My final thought has nothing to do with Obama. It has to do with the contrast between the Old World and the New World. Last week we had the spectacle of a royal wedding. Perhaps the greatest day for the U.K. since its victory in the Falklands or the end of World War II. Even I was affected by a cut from Westminster Abbey to the million-strong crowd outside who -- glued to a Jumbotron of the ceremony -- sang along with the boys choir inside on a triumphal Anglican anthem, Union Jacks waving by the thousands. Affected but also troubled. Americans love the pomp and circumstance, but the scene is very far from American. It's a genuflection to archaic blood-based aristocracy that flies in the face of our own most deeply held beliefs about equality. Make no mistake. I was happy for them. The bride was beautiful, the props and processions were gorgeous in every detail, and London looked magnificent. It was their day and I don't begrudge them a moment of their national pride and sense of themselves as an ancient power.

But life is a funny thing. Within days of that fantastic moment, America had a greater moment, more real and infinitely more moving. One without the planning, design, and attention to detail of the royal nuptials. A massive national wound was suddenly salved, and with total spontaneity, the nation responded in every venue from Twitter to Times Square. Americans swarmed in joy to Ground Zero and the White House to celebrate. At all three service academies and wherever Americans were accidentally situated en masse (e.g., baseball parks and hockey arenas across the country), they chanted and sang in unison. Most amazingly, back at Ground Zero, in the heart of lefty New York, throngs joined in reciting the Pledge of Allegiance -- not to a king or queen, but to the flag of the United States of America.

Regardless of the polls and the cynical assessments of the pundits, we are NOT done. We are us. And I insist that they, whoever they are, will never succeed in stamping that peculiarly vital attribute of our national character out of us.

P.S. Helk is raising the old question, "Wasn't bin Laden already dead?" We raised the same question long ago. Our answer this time is that Seal Team 6 wouldn't participate in a fraud. Call us gullible. Then wait for Seal Team 6 to show up and answer your accusations.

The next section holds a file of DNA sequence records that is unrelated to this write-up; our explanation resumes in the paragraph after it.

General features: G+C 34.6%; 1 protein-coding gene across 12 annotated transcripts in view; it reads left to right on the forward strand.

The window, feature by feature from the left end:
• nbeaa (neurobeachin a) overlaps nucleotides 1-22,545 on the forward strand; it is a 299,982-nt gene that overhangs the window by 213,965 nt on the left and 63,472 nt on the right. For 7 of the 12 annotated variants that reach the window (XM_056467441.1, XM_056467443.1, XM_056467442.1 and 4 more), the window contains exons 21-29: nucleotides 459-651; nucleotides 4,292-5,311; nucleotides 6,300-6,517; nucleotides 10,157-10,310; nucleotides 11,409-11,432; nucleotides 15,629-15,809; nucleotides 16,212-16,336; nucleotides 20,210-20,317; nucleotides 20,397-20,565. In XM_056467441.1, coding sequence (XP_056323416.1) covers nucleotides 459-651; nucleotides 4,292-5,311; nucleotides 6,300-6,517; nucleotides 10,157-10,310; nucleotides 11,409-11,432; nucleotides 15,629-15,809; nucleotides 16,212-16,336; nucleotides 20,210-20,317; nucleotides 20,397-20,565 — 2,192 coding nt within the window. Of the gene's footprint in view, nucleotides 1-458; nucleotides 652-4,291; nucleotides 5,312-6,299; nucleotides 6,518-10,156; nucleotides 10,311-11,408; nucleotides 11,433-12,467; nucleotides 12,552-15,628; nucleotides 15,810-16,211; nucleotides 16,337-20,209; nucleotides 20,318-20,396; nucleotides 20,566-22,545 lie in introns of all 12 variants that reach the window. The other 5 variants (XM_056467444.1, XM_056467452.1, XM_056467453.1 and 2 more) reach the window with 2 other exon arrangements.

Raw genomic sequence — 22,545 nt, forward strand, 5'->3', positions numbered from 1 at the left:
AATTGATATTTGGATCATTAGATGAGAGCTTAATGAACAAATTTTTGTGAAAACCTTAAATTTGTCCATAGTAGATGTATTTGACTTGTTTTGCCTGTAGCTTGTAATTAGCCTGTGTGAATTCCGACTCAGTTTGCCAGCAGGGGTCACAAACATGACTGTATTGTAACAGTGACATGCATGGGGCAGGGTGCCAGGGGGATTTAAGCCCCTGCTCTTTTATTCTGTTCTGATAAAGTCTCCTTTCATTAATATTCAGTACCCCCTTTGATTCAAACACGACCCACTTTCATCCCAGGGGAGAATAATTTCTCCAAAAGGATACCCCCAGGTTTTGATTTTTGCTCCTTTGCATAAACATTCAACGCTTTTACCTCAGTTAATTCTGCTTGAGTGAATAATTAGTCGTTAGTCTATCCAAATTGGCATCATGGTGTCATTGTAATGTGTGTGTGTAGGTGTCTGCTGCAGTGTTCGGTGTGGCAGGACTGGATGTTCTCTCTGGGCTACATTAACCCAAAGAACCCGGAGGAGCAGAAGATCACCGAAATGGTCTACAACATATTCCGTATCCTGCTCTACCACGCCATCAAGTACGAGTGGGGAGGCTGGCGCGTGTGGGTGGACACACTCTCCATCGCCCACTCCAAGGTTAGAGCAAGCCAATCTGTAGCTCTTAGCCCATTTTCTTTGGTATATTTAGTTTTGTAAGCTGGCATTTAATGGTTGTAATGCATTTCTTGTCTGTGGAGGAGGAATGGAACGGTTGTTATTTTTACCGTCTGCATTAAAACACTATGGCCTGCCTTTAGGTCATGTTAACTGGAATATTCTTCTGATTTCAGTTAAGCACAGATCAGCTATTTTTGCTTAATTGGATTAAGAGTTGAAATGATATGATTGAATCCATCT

Friday, April 29, 2011


Atlas... Kinda Sucks. Kinda Really Sucks

Would this trailer interest you in the least if you
didn't know the source material? That's the problem.


THE KID GRADUALLY COMES RUNNING. OK. Real quick. Why the Atlas movie sucks, and why that doesn't matter.

The review from Slate deftly sums up how it sucks:

Anyone who's seen a SyFy Channel original movie in which a mutated insect battles a mutated amphibian will be comfortable with the production quality.

Ooooch. SyFy isn't exactly synonymous with low-budget excellence. But, as InstaPunk pointed out years ago, no way was Hollywood ever going to make this picture. Maybe Transmorphers-quality CGI train effects are a necessary evil. And clearly, the source material for an Atlas movie is miles ahead of the original Mansquito novella (or short story in a high school "literary" magazine, or drunken rambling of SyFy exec). This... might... not be so bad?

Anyone who's seen a faithful Christian adaptation of a Bible story will be comfortable with the style of adaptation—as much original text on-screen as the screen can hold.

Nope. Never mind. It is that bad. What Atlas, above most books, needs is an adaptaion. Not a rote transliteration. On the page, the dialogue has an air of dignified overwroughtness. Spoken aloud by CW teen-drama extras? As staid and mindless as The Greatest Story Ever Told. An Atlas movie ought to be about the ideas in the book. Not the word-for-word text. The producers' preferrence of the latter is silliness, and disaster.